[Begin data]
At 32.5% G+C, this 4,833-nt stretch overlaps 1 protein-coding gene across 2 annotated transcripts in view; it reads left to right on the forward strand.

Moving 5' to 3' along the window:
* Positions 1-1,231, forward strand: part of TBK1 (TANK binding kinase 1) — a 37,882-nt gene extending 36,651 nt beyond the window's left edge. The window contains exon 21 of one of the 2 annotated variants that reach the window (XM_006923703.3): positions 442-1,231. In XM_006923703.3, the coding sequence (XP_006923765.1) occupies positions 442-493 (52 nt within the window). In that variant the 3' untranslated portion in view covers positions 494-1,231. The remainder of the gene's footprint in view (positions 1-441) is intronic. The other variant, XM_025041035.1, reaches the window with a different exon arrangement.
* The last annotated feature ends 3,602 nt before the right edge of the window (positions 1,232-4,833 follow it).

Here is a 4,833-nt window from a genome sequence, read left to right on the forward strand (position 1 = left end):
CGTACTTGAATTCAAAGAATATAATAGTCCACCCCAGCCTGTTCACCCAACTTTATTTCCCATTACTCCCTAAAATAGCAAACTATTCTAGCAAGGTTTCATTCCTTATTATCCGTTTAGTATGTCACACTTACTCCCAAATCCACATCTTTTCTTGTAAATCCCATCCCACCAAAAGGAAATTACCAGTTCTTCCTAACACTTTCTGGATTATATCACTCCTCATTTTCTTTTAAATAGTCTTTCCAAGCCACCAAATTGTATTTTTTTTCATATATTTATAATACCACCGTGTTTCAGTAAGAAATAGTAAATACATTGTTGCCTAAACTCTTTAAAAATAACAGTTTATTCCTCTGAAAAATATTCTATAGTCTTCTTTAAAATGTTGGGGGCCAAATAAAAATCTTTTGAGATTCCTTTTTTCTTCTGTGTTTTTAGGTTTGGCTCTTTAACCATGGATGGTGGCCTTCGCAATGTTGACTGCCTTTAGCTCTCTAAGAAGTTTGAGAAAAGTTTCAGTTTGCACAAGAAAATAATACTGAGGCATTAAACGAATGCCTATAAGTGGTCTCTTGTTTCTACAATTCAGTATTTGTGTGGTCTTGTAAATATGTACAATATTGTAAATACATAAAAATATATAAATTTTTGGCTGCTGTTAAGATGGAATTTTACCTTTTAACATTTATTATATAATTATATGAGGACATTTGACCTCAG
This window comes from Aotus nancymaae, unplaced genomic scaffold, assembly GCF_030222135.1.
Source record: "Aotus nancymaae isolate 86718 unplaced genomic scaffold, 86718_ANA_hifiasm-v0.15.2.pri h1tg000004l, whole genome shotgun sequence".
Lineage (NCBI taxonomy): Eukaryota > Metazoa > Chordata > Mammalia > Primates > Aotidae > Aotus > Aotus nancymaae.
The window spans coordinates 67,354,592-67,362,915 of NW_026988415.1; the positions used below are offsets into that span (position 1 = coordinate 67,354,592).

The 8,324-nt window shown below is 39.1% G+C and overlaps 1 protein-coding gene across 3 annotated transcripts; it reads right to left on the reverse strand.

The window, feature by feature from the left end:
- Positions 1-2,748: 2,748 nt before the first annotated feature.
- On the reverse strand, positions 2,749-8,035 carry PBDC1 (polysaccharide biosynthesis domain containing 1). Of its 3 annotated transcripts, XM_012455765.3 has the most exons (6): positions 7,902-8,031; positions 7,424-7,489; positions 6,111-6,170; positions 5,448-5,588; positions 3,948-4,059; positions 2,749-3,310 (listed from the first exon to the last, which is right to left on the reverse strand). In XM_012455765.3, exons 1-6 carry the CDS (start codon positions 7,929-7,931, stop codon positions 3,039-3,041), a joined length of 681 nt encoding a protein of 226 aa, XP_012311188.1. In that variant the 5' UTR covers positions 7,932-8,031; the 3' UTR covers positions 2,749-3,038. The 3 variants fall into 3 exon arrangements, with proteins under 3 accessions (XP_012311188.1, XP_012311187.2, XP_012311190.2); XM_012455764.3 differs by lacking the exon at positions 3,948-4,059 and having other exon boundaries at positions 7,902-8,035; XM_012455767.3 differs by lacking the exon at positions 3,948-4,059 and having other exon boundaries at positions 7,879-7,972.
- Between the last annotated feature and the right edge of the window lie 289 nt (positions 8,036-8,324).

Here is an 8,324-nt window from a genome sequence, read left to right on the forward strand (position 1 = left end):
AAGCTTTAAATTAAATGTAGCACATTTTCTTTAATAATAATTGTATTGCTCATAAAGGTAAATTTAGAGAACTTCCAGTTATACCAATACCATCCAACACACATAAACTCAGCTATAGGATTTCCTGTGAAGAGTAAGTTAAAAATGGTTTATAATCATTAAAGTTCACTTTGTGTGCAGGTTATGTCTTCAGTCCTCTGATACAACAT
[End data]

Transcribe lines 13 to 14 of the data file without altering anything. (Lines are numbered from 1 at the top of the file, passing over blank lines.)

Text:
- Positions 1-2,748: 2,748 nt before the first annotated feature.
- On the reverse strand, positions 2,749-8,035 carry PBDC1 (polysaccharide biosynthesis domain containing 1). Of its 3 annotated transcripts, XM_012455765.3 has the most exons (6): positions 7,902-8,031; positions 7,424-7,489; positions 6,111-6,170; positions 5,448-5,588; positions 3,948-4,059; positions 2,749-3,310 (listed from the first exon to the last, which is right to left on the reverse strand). In XM_012455765.3, exons 1-6 carry the CDS (start codon positions 7,929-7,931, stop codon positions 3,039-3,041), a joined length of 681 nt encoding a protein of 226 aa, XP_012311188.1. In that variant the 5' UTR covers positions 7,932-8,031; the 3' UTR covers positions 2,749-3,038. The 3 variants fall into 3 exon arrangements, with proteins under 3 accessions (XP_012311188.1, XP_012311187.2, XP_012311190.2); XM_012455764.3 differs by lacking the exon at positions 3,948-4,059 and having other exon boundaries at positions 7,902-8,035; XM_012455767.3 differs by lacking the exon at positions 3,948-4,059 and having other exon boundaries at positions 7,879-7,972.